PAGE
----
I completely agree. I think nowadays, 20 years later, there is a completely new window that is opening that has to do with the fact that certain issues have reached the cultural mainstream.

Yes. I think the time is right for the kind of reemergence of what I hope is a healthy and active discourse around national-politics issues of feminism, of Hillary Clinton, of transgender issues like the anti-discrimination laws. And also Black Lives Matter. I mean there’s so much happening. Open up any newspaper and there’s going to be at least 20 articles that deal with the intersection of race, class, and gender. Now, reframed 20 years later, the culture seems to be obsessed with these questions. I’m hoping architectural culture will become part of that discourse. Ten years ago my students seemed relatively uninterested in questions of gender. Now my students at Yale are actively interested in these topics from a historical perspective, but also from the perspective of their daily lives.

You said something in your recent writings about how the new technologies entering homes and buildings are changing space and are actually tied to a discourse of queer and social relationships, and therefore space and spatial relationships.

At that time I became pretty preoccupied with the subject of bachelor pads. I think the domestic and the interior have always been marginalized. And I became interested in thinking about what some would have considered a contradiction in terms, the idea of masculine domesticity. I explored this interest in bachelor pads and single-sex environments in a chapter of Stud. We were one of the first publications that I know of to look at the phenomena of Playboy and Playboy bachelor pads.

My own theoretical and academic interests began to converge with my fledgling practice where, as a New York architect, I was getting small residential projects. I became interested in a series of bachelor pad projects. One house for a bachelor was included in a show that Terry Riley did at MoMA.

Nowadays, I think we are beyond that problem of the formal issue and we’re actually looking at things like the internet and its impact on architecture. That is an idea that is not really talked about. The convergence of information technology and its impact on architecture overlaps completely with the possibility of queering space, especially domestic space. Certain strategies that were enabled by the computer were limited to the scope of formalism. But they now also have the capacity to question certain norms about domestic space and obliterate the assumptions we have about them.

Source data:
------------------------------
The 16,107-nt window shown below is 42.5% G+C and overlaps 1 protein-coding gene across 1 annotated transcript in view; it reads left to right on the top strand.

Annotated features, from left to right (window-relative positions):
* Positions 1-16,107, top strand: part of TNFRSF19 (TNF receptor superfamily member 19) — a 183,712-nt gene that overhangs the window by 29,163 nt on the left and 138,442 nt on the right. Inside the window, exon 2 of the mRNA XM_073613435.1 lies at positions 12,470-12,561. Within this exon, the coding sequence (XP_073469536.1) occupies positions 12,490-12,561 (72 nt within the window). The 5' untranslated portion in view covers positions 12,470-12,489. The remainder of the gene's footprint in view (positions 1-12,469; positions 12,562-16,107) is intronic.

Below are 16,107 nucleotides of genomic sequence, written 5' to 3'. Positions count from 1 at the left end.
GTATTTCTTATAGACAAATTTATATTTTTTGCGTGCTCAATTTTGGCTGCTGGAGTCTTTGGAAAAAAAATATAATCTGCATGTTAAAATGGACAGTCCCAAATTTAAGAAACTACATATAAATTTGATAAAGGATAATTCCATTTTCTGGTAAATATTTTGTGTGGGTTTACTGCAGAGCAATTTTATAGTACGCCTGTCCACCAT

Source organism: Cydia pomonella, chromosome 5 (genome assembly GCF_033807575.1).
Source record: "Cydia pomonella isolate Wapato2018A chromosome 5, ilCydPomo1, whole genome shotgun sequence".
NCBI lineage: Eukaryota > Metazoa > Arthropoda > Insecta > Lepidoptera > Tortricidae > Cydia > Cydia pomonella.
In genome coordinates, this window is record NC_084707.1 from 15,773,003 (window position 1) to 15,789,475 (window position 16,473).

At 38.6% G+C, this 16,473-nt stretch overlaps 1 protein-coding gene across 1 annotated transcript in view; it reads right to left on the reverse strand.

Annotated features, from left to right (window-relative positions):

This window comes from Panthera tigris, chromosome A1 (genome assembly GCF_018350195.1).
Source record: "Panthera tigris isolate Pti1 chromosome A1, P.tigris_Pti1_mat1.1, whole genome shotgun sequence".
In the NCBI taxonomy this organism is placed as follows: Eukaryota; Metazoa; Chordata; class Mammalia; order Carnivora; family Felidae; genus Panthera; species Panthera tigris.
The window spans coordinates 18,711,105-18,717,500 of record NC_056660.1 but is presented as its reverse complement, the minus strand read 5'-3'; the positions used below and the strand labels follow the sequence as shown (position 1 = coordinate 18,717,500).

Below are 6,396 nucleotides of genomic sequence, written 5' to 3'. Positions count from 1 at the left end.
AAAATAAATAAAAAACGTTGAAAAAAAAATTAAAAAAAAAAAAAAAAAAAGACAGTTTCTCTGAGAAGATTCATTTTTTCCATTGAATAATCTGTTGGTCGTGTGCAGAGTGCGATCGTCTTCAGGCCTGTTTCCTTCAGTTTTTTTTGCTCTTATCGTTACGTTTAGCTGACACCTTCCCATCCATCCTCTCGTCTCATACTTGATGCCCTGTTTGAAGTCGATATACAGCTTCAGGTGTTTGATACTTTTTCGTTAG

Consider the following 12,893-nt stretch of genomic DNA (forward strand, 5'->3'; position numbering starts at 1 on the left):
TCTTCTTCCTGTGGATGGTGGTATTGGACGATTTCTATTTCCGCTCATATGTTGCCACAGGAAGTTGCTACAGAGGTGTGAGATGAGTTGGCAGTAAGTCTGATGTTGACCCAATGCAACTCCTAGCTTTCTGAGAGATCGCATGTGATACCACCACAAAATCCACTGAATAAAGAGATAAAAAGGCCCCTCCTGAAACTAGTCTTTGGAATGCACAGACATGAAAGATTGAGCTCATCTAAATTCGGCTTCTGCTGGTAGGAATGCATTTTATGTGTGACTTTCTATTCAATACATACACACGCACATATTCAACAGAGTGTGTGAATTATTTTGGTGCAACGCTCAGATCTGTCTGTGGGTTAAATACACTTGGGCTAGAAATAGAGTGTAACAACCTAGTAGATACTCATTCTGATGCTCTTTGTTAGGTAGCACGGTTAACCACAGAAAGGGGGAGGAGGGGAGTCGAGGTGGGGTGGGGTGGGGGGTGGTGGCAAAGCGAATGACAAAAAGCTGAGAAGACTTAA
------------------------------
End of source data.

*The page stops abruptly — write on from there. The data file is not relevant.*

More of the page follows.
I certainly agree with you. At that time, that’s how my work and my teaching were absorbing the impact of digital technologies, to, as you say, apply them in a way that responded to cultural questions and performativity. And I think there were other architects who were likewise interested to varying degrees.

You know, it’s an interesting conversation because in my brain I’m seeing the Venn diagram of all of these different converging cultural forces and influences intersecting. And so I would say here, it was a way in which issues of digital technology impacted architecture and enabled new kinds of more complex curvilinear geometries to emerge, which I think had to do also with the interest in the body, in the human body.

So in the second era, I applied some of the insights gleaned from feminist and queer theory and applied them to a broader constituency. I was interested in how one could create flexible, multipurpose spaces that permitted not only gay men, but all of us, to assume multiple roles, both personal and professional.

We did speculative projects, the 24/7 Hotel Room at the Cooper Hewitt, for example. It coincided with the emergence of the boutique hotel. The hotel became the interesting typology. There was an interest in prefabrication, there was an interest in digital technologies. So the idea was to come up with a flexible, multipurpose domestic space that would allow the occupant of that hotel to assume a variety of roles, again from personal to professional. This was very much enabled by new technologies and a trend at that time to transform domestic spaces into multipurpose live-work spaces.